• Advocate for technology systems and solutions that will advance district goals.

Clearly, this year’s back to school isn’t what we all grew up with or anticipated. Yet, despite the many challenges educators face right now, we are hopeful that these challenges will reveal new avenues to excellence and equity in teaching and learning. Our greatest hopes are inspired by the educators we see leading the way every day. Learning Forward is here to support you at every step.

Download PDF here.


Denise Glyn Borders is president and CEO at Learning Forward. Steve Cardwell is president of Learning Forward’s board of trustees.

Denise Glyn Borders served as Learning Forward President and CEO from 2019 to 2022. Before that, she was president of SRI Education, a division at SRI International, where she led three centers – Learning and Development, Technology and Learning, and Education Policy. Previously, Borders was senior vice president and director of the U.S. Education and Workforce Development Group at FHI 360, a global human development organization with an evidence-based research approach.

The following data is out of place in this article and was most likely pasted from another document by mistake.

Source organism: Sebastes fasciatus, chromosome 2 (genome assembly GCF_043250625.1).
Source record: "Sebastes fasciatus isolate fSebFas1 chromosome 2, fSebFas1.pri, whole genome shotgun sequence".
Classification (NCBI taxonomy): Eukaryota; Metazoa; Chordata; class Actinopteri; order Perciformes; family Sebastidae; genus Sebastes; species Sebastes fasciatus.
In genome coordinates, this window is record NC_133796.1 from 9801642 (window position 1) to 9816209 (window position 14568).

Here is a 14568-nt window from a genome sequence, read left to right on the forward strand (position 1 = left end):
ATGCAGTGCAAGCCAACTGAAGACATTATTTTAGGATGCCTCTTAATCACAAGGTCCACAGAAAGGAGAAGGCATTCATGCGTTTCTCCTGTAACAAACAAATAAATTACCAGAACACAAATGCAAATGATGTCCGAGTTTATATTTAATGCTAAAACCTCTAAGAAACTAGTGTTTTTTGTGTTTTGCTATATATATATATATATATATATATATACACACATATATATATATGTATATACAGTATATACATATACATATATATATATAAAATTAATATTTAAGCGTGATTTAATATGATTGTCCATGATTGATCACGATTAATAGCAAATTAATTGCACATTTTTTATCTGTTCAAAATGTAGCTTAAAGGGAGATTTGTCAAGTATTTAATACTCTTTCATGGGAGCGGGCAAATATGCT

Steve Cardwell is vice president – students at Kwantlen Polytechnic University (KPU). Steve has had an exemplary career in education. He was previously professor of teaching at University of British Columbia and prior to this was the superintendent/CEO for five years with the Vancouver School Board and previously Superintendent for the Delta School District.